Preschool and kindergarten is an exciting time in your child’s education. If you’ve decided to homeschool your child through this time, instead of private or public education, you may be concerned about choosing the right curriculum program. Unless you have older children that you’ve homeschooled, there’s a good chance that this is your first time looking. Below are three tips to help you get started.
Meet Your Child’s Needs
When you’re choosing any type of curriculum for your child, it’s important to consider their individual needs and interests.
At a preschool and kindergarten level, these needs are unique. Small children develop at exceptionally different rates. You may have one little girl who is able to sit and color for a lengthy period of time, and another who hardly ever seems to sit down.
While it’s good to help develop their patience and endurance, it’s also important to remember that they may not be developmentally prepared for certain tasks.
It’s also important to remember that preschool and kindergarten is an excellent time to get kids interested in learning. In fact, little kids come out naturally inquisitive. Any parent can tell you that just be the sheer number of questions that they’re asked every day.
Take that natural curiosity and encourage them to love exploring the world around them.
Meets Your Needs
If you’re brand new to homeschooling, or new to teaching in general, there’s a good chance that you’ll want a curriculum program that gives you a good bit of direction.
If you find yourself in this category, you’ll want to find a curriculum program with a strong teacher’s manual. You’ll probably also want materials that will explain what kind of expectations you should have for each age range, and what’s within the normal spectrum.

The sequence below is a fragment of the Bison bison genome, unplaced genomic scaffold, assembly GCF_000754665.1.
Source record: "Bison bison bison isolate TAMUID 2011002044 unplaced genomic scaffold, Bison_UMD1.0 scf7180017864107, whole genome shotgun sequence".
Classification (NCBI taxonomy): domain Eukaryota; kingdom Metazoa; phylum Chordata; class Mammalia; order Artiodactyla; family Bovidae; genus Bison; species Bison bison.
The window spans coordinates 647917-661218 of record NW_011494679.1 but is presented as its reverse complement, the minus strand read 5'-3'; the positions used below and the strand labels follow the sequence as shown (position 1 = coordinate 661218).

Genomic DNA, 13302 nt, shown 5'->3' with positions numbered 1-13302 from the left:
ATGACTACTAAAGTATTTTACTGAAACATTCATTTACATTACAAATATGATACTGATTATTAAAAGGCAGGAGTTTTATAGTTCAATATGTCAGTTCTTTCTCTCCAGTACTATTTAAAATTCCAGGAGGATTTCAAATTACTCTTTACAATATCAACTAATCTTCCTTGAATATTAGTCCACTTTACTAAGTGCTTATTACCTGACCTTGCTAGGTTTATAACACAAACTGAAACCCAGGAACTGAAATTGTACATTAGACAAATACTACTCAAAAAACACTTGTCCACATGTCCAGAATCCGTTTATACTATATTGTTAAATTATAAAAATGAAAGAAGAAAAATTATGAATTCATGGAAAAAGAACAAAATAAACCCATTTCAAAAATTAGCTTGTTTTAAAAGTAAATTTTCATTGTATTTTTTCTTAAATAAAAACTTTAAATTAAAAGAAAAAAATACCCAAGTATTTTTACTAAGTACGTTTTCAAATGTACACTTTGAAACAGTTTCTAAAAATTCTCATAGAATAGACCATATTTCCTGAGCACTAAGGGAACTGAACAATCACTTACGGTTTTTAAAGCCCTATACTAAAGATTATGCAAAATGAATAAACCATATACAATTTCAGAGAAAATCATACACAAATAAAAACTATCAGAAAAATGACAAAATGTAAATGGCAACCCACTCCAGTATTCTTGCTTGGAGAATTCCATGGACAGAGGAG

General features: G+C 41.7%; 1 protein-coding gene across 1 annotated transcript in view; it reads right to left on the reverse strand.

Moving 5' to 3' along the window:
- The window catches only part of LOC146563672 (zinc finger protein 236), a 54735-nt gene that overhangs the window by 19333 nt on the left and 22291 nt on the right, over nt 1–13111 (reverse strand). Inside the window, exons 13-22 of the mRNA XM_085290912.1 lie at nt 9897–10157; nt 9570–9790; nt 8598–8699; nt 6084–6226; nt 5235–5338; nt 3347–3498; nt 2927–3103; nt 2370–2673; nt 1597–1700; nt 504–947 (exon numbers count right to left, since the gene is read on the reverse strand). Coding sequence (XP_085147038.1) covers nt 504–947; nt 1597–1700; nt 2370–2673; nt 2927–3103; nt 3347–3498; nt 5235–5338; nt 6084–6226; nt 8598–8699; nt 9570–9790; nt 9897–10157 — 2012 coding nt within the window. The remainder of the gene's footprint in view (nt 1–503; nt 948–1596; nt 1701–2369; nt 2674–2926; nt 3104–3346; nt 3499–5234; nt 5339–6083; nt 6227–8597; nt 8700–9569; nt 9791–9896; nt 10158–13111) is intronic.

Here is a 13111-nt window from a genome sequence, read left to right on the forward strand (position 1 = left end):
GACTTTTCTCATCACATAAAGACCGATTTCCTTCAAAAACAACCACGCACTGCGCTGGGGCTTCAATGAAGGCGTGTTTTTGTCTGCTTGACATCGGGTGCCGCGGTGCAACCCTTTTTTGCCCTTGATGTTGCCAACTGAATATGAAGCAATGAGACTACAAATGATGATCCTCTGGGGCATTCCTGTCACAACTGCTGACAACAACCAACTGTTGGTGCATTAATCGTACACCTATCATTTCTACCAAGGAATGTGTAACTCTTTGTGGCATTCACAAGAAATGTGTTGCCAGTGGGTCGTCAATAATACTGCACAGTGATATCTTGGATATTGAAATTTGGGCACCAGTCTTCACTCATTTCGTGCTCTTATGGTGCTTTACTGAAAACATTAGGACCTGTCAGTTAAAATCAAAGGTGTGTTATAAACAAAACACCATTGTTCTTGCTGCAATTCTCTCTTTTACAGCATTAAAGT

If you’re a more seasoned teacher, you’ll probably want to focus primarily on curriculum programs that support your teaching style. Everyone is different, so pick a curriculum program that stands out to you, and one that you can see yourself wanting to use every day.
Philosophy of Education
While there are many many styles of education, when it comes to little ones, most people find themselves in one of two camps (or somewhere in between). There are those who believe preschool and kindergarten should be more heavily academic, and there are those who believe that learning through play is most important.
For those who prefer a play-based early education, the idea is that children learn best through play. While there should be some time for learning letters and numbers, generally the day would be far less structured. This type of philosophy lends itself to a child-led education, instead of a parent-led one.
If you adhere to the play-based philosophy, then you’ll likely want to choose curricula that allows your kids to follow their interests. You could give your child the opportunity to choose between several different stations or learning activities. Academic lessons would be short, and they would not be the primary focus.
In addition, people who like play-based education believe that children are learning all the time. This is true when they use their imagination, when they play outside, when they help make dinner, when they mimic adults, or when they take turns with their friends or siblings.
For a more academic early education, the learning would be more parent-led. This may be more important in kindergarten than preschool, but the philosophy is similar for both.
The idea of a more academic style of education is that the child will learn the structure and expectations required for the upcoming years. They’re also foundational years because they are preparing your children for the requirements for future education. For example, if you’re intending on teaching your child to read in first grade, it would be difficult for them to start if they don’t already have a good understanding of the alphabet.
Of course, those who prefer a more academic education could and should still provide free play and exploration time for their kids, and understand that young ones are only developmentally prepared for a limited amount of focus time.
Just the Beginning…
Remember that preschool and kindergarten is a learning ground for you and your children. Don’t fret if you choose a program that you don’t like. Things will not always go according to plan, and that’s okay. It’s a great time for both you and your child to learn how to work together, and the best way to give them their education.